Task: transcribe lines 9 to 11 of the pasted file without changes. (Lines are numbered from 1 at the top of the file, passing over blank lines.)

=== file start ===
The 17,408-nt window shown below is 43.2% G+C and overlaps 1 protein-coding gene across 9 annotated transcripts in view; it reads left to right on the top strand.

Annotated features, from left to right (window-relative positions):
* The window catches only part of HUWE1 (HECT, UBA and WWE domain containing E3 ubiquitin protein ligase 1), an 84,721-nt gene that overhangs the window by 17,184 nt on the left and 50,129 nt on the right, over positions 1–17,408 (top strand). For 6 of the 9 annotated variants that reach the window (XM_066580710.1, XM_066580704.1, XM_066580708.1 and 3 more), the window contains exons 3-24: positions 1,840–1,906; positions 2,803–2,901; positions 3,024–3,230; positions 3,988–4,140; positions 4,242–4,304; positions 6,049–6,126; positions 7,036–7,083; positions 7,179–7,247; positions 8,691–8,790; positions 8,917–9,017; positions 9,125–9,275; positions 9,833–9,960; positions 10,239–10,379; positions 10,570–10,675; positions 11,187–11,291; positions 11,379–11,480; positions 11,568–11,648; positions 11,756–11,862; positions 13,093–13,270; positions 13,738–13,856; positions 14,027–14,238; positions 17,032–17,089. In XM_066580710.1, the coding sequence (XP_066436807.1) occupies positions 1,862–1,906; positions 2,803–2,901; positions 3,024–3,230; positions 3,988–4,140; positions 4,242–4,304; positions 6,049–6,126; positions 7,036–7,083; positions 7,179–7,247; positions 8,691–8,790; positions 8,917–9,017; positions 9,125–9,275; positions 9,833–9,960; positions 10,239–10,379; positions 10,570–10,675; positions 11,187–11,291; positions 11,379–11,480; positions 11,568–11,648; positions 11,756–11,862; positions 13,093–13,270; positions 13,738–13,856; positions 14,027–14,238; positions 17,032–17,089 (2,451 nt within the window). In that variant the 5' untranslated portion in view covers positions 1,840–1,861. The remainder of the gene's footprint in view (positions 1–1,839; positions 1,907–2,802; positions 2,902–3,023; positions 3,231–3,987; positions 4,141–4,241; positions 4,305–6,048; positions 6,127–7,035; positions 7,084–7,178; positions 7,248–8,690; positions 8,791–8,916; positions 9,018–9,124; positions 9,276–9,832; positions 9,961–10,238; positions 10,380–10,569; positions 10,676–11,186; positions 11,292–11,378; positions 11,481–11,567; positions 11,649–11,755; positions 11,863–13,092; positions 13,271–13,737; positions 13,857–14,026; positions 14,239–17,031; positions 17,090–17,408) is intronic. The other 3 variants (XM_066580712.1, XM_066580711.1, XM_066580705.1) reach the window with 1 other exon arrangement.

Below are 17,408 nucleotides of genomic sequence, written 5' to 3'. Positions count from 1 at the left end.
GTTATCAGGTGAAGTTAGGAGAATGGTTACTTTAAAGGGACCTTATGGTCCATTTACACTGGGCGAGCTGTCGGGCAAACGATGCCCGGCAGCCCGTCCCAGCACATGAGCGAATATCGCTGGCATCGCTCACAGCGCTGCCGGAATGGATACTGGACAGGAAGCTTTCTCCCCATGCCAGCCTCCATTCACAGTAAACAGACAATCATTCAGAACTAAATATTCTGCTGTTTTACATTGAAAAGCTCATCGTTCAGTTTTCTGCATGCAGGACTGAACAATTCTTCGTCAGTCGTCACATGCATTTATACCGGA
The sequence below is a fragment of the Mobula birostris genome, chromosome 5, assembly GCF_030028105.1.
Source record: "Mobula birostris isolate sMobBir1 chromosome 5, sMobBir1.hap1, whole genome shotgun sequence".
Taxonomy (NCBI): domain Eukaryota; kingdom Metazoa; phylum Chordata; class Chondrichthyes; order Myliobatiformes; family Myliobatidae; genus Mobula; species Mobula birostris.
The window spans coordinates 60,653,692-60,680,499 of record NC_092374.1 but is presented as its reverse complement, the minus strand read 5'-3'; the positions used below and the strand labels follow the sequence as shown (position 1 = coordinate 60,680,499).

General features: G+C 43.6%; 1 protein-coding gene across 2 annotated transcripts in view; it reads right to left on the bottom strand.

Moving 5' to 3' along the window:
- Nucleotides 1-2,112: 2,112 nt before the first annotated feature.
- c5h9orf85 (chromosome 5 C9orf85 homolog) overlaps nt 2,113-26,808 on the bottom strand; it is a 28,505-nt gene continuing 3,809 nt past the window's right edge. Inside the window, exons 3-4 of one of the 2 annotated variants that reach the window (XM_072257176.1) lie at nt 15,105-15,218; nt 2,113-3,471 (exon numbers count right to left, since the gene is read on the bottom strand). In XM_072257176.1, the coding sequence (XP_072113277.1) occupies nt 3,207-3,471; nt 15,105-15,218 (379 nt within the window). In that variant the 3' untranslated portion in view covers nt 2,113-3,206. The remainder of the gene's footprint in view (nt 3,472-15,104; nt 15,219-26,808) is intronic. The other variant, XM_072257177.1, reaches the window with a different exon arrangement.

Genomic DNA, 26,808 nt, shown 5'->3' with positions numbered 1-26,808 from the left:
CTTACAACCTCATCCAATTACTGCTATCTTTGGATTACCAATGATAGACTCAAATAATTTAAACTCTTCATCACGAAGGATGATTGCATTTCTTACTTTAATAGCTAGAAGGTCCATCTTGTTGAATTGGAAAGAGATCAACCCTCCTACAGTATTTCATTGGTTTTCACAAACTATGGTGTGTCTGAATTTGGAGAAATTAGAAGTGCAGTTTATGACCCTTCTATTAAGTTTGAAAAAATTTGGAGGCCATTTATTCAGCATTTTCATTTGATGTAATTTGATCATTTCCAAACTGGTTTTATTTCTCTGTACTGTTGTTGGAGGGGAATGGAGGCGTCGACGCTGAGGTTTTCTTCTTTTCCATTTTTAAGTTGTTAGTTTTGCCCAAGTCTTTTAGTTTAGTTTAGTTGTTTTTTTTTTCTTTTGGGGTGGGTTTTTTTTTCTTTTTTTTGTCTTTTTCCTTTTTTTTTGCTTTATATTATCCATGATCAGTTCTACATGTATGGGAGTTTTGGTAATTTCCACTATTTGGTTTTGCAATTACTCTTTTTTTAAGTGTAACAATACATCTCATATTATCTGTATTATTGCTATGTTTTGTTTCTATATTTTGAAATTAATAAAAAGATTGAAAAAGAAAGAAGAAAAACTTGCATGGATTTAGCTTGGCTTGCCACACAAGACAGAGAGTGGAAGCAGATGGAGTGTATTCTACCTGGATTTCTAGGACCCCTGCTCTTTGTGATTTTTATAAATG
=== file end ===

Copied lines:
The window spans coordinates 60,653,692-60,680,499 of record NC_092374.1 but is presented as its reverse complement, the minus strand read 5'-3'; the positions used below and the strand labels follow the sequence as shown (position 1 = coordinate 60,680,499).

General features: G+C 43.6%; 1 protein-coding gene across 2 annotated transcripts in view; it reads right to left on the bottom strand.

Moving 5' to 3' along the window: